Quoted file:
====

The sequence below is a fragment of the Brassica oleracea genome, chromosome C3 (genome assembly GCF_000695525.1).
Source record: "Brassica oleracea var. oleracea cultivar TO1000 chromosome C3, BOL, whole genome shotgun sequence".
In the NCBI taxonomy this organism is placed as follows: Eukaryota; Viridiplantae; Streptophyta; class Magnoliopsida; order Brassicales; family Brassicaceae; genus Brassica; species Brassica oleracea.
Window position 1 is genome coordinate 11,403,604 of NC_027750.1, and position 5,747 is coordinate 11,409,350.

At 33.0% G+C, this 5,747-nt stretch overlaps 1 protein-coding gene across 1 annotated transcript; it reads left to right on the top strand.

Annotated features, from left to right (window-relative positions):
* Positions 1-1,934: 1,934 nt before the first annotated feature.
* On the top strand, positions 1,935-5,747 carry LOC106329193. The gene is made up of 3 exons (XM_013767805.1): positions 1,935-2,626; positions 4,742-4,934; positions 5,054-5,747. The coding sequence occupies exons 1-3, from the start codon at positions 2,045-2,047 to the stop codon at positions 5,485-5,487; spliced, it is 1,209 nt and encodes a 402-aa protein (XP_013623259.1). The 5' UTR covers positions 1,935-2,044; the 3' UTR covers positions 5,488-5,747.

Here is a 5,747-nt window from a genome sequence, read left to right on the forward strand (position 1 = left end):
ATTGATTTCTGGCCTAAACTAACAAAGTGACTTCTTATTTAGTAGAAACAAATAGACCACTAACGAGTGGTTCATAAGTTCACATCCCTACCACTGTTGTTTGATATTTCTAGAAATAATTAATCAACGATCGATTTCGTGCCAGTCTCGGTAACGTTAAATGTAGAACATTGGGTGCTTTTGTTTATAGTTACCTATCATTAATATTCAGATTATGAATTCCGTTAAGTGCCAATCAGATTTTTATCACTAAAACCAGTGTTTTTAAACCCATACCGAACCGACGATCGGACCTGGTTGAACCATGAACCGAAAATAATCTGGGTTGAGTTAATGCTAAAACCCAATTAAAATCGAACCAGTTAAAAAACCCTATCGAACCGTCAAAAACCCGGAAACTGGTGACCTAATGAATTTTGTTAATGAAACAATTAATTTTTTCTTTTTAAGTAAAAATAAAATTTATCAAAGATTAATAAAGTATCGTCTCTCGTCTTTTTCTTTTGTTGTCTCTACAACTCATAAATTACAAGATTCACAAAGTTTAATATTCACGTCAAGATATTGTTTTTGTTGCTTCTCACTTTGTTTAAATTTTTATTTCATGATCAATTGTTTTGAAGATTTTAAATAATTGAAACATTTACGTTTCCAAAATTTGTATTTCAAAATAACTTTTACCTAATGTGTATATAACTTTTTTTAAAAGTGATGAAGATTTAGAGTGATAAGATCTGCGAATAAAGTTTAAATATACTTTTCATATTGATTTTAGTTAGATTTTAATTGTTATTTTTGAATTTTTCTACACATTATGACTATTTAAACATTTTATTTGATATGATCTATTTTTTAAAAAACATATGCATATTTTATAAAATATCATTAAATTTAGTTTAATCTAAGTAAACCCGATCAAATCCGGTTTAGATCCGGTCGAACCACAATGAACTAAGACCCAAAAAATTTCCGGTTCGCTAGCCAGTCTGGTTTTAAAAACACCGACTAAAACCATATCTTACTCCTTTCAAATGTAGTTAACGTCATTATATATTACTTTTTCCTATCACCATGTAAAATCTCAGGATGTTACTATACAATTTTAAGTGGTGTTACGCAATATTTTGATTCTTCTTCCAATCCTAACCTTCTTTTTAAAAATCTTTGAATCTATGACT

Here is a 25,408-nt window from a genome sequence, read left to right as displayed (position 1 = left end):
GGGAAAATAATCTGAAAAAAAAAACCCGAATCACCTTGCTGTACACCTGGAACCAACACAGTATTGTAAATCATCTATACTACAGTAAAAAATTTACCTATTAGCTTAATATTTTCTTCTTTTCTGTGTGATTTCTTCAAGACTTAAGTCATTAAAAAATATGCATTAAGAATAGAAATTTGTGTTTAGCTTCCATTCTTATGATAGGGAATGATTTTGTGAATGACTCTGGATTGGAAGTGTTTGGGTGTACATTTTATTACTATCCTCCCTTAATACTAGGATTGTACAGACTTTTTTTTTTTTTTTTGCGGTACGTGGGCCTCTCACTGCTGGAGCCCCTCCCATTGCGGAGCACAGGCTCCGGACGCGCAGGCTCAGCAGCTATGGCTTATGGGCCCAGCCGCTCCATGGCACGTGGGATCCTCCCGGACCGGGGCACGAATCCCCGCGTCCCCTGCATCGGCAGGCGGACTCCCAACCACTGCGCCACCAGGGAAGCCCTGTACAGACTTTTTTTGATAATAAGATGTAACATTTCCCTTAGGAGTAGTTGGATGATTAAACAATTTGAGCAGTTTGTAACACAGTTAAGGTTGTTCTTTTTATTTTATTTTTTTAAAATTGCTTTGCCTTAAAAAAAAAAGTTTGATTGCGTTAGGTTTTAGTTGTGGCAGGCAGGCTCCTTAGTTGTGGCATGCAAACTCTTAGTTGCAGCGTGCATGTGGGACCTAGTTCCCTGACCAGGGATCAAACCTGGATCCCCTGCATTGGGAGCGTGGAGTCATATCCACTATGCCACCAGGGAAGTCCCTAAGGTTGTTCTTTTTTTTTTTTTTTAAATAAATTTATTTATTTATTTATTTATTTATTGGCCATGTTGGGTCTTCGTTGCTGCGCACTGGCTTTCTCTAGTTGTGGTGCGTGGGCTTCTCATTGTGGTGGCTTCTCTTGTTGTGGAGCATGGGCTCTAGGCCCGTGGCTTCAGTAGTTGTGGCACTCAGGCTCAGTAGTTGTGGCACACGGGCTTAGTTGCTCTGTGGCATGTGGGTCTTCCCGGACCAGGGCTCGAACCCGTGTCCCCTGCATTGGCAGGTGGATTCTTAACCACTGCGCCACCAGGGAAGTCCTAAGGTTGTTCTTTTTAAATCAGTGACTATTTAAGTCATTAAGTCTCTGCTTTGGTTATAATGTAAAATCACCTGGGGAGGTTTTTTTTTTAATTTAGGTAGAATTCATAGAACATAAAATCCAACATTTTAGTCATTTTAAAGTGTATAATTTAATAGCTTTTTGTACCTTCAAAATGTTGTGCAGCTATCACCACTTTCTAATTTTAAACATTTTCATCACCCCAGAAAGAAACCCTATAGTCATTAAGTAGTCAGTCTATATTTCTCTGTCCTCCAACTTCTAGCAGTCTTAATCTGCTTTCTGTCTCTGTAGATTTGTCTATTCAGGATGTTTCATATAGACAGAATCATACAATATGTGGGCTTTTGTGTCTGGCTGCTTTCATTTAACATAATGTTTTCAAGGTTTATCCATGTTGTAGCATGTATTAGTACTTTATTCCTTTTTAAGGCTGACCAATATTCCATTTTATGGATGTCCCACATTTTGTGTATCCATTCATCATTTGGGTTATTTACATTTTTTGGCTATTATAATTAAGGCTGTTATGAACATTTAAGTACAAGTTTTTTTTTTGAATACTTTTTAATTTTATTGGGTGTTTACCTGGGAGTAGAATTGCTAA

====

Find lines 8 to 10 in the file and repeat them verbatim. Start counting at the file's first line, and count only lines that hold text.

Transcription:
* On the top strand, positions 1,935-5,747 carry LOC106329193. The gene is made up of 3 exons (XM_013767805.1): positions 1,935-2,626; positions 4,742-4,934; positions 5,054-5,747. The coding sequence occupies exons 1-3, from the start codon at positions 2,045-2,047 to the stop codon at positions 5,485-5,487; spliced, it is 1,209 nt and encodes a 402-aa protein (XP_013623259.1). The 5' UTR covers positions 1,935-2,044; the 3' UTR covers positions 5,488-5,747.

Here is a 5,747-nt window from a genome sequence, read left to right on the forward strand (position 1 = left end):
ATTGATTTCTGGCCTAAACTAACAAAGTGACTTCTTATTTAGTAGAAACAAATAGACCACTAACGAGTGGTTCATAAGTTCACATCCCTACCACTGTTGTTTGATATTTCTAGAAATAATTAATCAACGATCGATTTCGTGCCAGTCTCGGTAACGTTAAATGTAGAACATTGGGTGCTTTTGTTTATAGTTACCTATCATTAATATTCAGATTATGAATTCCGTTAAGTGCCAATCAGATTTTTATCACTAAAACCAGTGTTTTTAAACCCATACCGAACCGACGATCGGACCTGGTTGAACCATGAACCGAAAATAATCTGGGTTGAGTTAATGCTAAAACCCAATTAAAATCGAACCAGTTAAAAAACCCTATCGAACCGTCAAAAACCCGGAAACTGGTGACCTAATGAATTTTGTTAATGAAACAATTAATTTTTTCTTTTTAAGTAAAAATAAAATTTATCAAAGATTAATAAAGTATCGTCTCTCGTCTTTTTCTTTTGTTGTCTCTACAACTCATAAATTACAAGATTCACAAAGTTTAATATTCACGTCAAGATATTGTTTTTGTTGCTTCTCACTTTGTTTAAATTTTTATTTCATGATCAATTGTTTTGAAGATTTTAAATAATTGAAACATTTACGTTTCCAAAATTTGTATTTCAAAATAACTTTTACCTAATGTGTATATAACTTTTTTTAAAAGTGATGAAGATTTAGAGTGATAAGATCTGCGAATAAAGTTTAAATATACTTTTCATATTGATTTTAGTTAGATTTTAATTGTTATTTTTGAATTTTTCTACACATTATGACTATTTAAACATTTTATTTGATATGATCTATTTTTTAAAAAACATATGCATATTTTATAAAATATCATTAAATTTAGTTTAATCTAAGTAAACCCGATCAAATCCGGTTTAGATCCGGTCGAACCACAATGAACTAAGACCCAAAAAATTTCCGGTTCGCTAGCCAGTCTGGTTTTAAAAACACCGACTAAAACCATATCTTACTCCTTTCAAATGTAGTTAACGTCATTATATATTACTTTTTCCTATCACCATGTAAAATCTCAGGATGTTACTATACAATTTTAAGTGGTGTTACGCAATATTTTGATTCTTCTTCCAATCCTAACCTTCTTTTTAAAAATCTTTGAATCTATGACT